Notes on numerics in Swift

Concrete binary floating-point types, part 1


The Swift standard library provides, depending on the platform, either two or three concrete floating-point types. Again, these are all defined as value types wrapping LLVM primitive types from the Builtin module:

public struct Float {
  public // @testable
  var _value: Builtin.FPIEEE32
  /* ... */

Two floating-point types, Float and Double, are available on all platforms supported by Swift. They are 32-bit and 64-bit types, respectively, and type aliases are provided so that users can instead refer to these types as Float32 and Float64.

For the i386 and x86_64 architectures, the extended-precision floating-point type Float80 is also supported, except on Windows. On supported platforms, C’s long double data type is mapped to Float80 in Swift 4.2+, which makes it possible to use the full set of math functions for Float80 that are available on the platform. (In C/C++ programming with the Win32 API, the long double data type maps to double.)

LLVM does support half-precision (16-bit) and quadruple-precision (128-bit) binary floating-point types, but this support is not surfaced by the Swift standard library. Most platforms offer limited native support for arithmetic using these formats.

IEEE 754

Swift, like many other languages, attempts to provide a floating-point implementation faithful to the IEEE 754 technical standard.


For floating-point types, IEEE 754 defines basic and interchange formats, rounding rules, required operations, and exception handling that are meant to enable reliability and portability.

A full overview of IEEE 754 is well beyond the scope of this article; some key aspects of the standard are as follows:

  • Data types are able to represent NaN (“not a number”), positive and negative infinity, and subnormal numbers that are very close to zero.

  • Addition, subtraction, multiplication, division, and square root are required operations that must be correctly rounded; that is, the result must be the representable value closest to the exact mathematical answer, rounded according to the chosen rounding mode.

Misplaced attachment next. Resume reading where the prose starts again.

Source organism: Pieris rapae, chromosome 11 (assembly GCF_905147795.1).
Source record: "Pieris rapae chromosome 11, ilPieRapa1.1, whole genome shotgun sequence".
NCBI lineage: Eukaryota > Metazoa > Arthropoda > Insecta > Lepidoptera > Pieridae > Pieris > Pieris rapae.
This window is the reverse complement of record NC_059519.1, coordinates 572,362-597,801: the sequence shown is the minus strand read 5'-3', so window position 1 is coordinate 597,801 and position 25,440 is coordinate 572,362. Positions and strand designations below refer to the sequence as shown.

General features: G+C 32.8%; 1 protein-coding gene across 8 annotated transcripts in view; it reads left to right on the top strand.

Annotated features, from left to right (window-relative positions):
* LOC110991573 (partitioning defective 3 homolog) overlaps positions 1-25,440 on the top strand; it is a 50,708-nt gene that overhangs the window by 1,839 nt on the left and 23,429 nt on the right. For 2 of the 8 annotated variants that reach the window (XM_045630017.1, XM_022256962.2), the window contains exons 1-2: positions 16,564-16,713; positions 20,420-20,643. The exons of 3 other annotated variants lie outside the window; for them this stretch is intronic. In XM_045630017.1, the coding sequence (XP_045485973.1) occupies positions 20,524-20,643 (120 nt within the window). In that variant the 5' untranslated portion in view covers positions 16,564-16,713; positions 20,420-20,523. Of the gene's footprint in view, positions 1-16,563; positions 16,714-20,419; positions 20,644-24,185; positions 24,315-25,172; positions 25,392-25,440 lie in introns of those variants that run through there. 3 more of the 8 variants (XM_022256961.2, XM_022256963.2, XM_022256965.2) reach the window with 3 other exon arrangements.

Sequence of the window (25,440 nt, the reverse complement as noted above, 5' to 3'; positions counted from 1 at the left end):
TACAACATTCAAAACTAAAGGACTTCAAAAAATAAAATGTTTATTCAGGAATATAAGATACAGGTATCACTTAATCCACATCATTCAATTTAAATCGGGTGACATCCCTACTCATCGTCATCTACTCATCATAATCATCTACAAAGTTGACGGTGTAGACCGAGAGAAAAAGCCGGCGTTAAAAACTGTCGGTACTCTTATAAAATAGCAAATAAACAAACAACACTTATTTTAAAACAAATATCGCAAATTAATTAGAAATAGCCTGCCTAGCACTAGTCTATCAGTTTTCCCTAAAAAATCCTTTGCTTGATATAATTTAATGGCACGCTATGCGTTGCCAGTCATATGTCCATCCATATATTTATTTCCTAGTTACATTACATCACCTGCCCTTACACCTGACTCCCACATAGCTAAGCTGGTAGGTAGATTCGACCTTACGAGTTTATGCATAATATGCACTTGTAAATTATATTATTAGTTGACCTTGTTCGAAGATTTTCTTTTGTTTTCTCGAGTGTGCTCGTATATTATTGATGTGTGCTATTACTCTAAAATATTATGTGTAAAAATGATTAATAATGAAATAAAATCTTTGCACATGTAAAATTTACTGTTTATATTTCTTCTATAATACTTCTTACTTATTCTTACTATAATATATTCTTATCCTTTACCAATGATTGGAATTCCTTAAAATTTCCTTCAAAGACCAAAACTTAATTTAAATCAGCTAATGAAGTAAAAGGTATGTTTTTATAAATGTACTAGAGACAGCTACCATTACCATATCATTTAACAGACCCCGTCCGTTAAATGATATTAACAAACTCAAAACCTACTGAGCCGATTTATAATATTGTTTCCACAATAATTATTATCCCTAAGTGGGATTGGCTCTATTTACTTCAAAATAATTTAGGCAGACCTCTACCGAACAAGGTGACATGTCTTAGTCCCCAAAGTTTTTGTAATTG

• There are five types of floating-point exceptions–invalid, division by zero, overflow, underflow, and inexact–which (controversially) are to be logged using global flags.

  • A large set of functions (such as sine and cosine) are recommended but not required.

Until recently, LLVM lacked constrained floating-point intrinsics to support the use of dynamic rounding modes or floating-point exception behavior. By default, the rounding mode is assumed to be round-to-nearest and floating-point exceptions are ignored.

Swift does not expose any APIs to change the rounding mode or floating-point exception behavior, nor is it possible to interrogate floating-point status flags. (Such limitations are also found in Rust.)

Note that the rounding mode, or the rounding rule used to fit a result to the precision of a given floating-point format (IEEE 754-2008 §4.3), is not necessarily the same as the rounding rule used to round a value to the nearest integer (IEEE 754-2008 §5.9). In Swift, it is not possible to change the former, but it is possible to choose any rule for the latter.

Note that floating-point exceptions are to be distinguished from Swift errors and from runtime traps.

C mathematical functions

IEEE 754 recommends, but does not require, implementations to provide elementary functions such as sine, arctangent, and binary logarithm. The Swift standard library does not provide native implementations of such functions.

Nonetheless, users have access to these operations through the C standard library, which can be imported on macOS as part of the Darwin module and on Linux as part of the Glibc module; alternatively, users can choose to import the Foundation module instead. Swift provides an “overlay” that makes some changes to improve the user experience of working with C mathematical functions and disables certain incompatible functions.

Note that not all functions are implemented with identical precision in Darwin and Glibc.